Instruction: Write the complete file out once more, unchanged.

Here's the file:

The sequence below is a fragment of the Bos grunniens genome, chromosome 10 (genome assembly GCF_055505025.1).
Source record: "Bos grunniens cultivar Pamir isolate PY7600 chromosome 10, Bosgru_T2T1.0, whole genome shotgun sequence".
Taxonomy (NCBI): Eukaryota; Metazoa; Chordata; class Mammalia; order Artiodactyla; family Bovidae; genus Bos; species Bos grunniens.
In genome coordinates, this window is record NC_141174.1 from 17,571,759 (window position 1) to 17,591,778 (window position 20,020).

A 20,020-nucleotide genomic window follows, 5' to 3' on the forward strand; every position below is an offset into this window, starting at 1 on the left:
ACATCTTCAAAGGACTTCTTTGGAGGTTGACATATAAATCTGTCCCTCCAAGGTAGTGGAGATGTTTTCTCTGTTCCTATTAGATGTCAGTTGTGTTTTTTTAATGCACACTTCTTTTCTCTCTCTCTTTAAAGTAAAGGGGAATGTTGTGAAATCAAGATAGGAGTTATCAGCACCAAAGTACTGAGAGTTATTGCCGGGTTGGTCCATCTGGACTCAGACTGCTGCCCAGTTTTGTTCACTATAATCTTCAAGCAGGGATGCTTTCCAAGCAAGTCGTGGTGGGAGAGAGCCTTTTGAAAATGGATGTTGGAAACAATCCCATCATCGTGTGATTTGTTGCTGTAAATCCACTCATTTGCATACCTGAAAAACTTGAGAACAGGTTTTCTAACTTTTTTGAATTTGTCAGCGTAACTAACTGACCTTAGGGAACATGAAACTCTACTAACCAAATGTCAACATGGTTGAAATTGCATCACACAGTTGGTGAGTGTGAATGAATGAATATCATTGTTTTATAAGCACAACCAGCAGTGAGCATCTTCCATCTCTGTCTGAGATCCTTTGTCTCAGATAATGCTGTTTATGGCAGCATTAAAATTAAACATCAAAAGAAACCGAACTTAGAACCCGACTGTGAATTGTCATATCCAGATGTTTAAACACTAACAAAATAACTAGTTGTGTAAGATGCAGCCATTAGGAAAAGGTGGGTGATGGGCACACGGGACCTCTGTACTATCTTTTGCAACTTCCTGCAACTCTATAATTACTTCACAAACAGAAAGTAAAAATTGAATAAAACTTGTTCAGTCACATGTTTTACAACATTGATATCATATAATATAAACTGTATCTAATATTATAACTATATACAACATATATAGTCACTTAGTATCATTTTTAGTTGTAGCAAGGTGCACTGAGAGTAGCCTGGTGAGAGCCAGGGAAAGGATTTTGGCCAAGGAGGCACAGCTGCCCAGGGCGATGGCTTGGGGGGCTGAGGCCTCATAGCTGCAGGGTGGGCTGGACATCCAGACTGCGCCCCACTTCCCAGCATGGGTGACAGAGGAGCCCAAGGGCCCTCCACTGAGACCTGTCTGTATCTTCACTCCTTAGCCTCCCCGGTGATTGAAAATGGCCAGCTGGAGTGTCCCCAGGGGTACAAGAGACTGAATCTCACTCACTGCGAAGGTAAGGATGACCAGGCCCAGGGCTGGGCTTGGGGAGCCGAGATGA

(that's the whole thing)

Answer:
The sequence below is a fragment of the Bos grunniens genome, chromosome 10 (genome assembly GCF_055505025.1).
Source record: "Bos grunniens cultivar Pamir isolate PY7600 chromosome 10, Bosgru_T2T1.0, whole genome shotgun sequence".
Taxonomy (NCBI): Eukaryota; Metazoa; Chordata; class Mammalia; order Artiodactyla; family Bovidae; genus Bos; species Bos grunniens.
In genome coordinates, this window is record NC_141174.1 from 17,571,759 (window position 1) to 17,591,778 (window position 20,020).

A 20,020-nucleotide genomic window follows, 5' to 3' on the forward strand; every position below is an offset into this window, starting at 1 on the left:
ACATCTTCAAAGGACTTCTTTGGAGGTTGACATATAAATCTGTCCCTCCAAGGTAGTGGAGATGTTTTCTCTGTTCCTATTAGATGTCAGTTGTGTTTTTTTAATGCACACTTCTTTTCTCTCTCTCTTTAAAGTAAAGGGGAATGTTGTGAAATCAAGATAGGAGTTATCAGCACCAAAGTACTGAGAGTTATTGCCGGGTTGGTCCATCTGGACTCAGACTGCTGCCCAGTTTTGTTCACTATAATCTTCAAGCAGGGATGCTTTCCAAGCAAGTCGTGGTGGGAGAGAGCCTTTTGAAAATGGATGTTGGAAACAATCCCATCATCGTGTGATTTGTTGCTGTAAATCCACTCATTTGCATACCTGAAAAACTTGAGAACAGGTTTTCTAACTTTTTTGAATTTGTCAGCGTAACTAACTGACCTTAGGGAACATGAAACTCTACTAACCAAATGTCAACATGGTTGAAATTGCATCACACAGTTGGTGAGTGTGAATGAATGAATATCATTGTTTTATAAGCACAACCAGCAGTGAGCATCTTCCATCTCTGTCTGAGATCCTTTGTCTCAGATAATGCTGTTTATGGCAGCATTAAAATTAAACATCAAAAGAAACCGAACTTAGAACCCGACTGTGAATTGTCATATCCAGATGTTTAAACACTAACAAAATAACTAGTTGTGTAAGATGCAGCCATTAGGAAAAGGTGGGTGATGGGCACACGGGACCTCTGTACTATCTTTTGCAACTTCCTGCAACTCTATAATTACTTCACAAACAGAAAGTAAAAATTGAATAAAACTTGTTCAGTCACATGTTTTACAACATTGATATCATATAATATAAACTGTATCTAATATTATAACTATATACAACATATATAGTCACTTAGTATCATTTTTAGTTGTAGCAAGGTGCACTGAGAGTAGCCTGGTGAGAGCCAGGGAAAGGATTTTGGCCAAGGAGGCACAGCTGCCCAGGGCGATGGCTTGGGGGGCTGAGGCCTCATAGCTGCAGGGTGGGCTGGACATCCAGACTGCGCCCCACTTCCCAGCATGGGTGACAGAGGAGCCCAAGGGCCCTCCACTGAGACCTGTCTGTATCTTCACTCCTTAGCCTCCCCGGTGATTGAAAATGGCCAGCTGGAGTGTCCCCAGGGGTACAAGAGACTGAATCTCACTCACTGCGAAGGTAAGGATGACCAGGCCCAGGGCTGGGCTTGGGGAGCCGAGATGA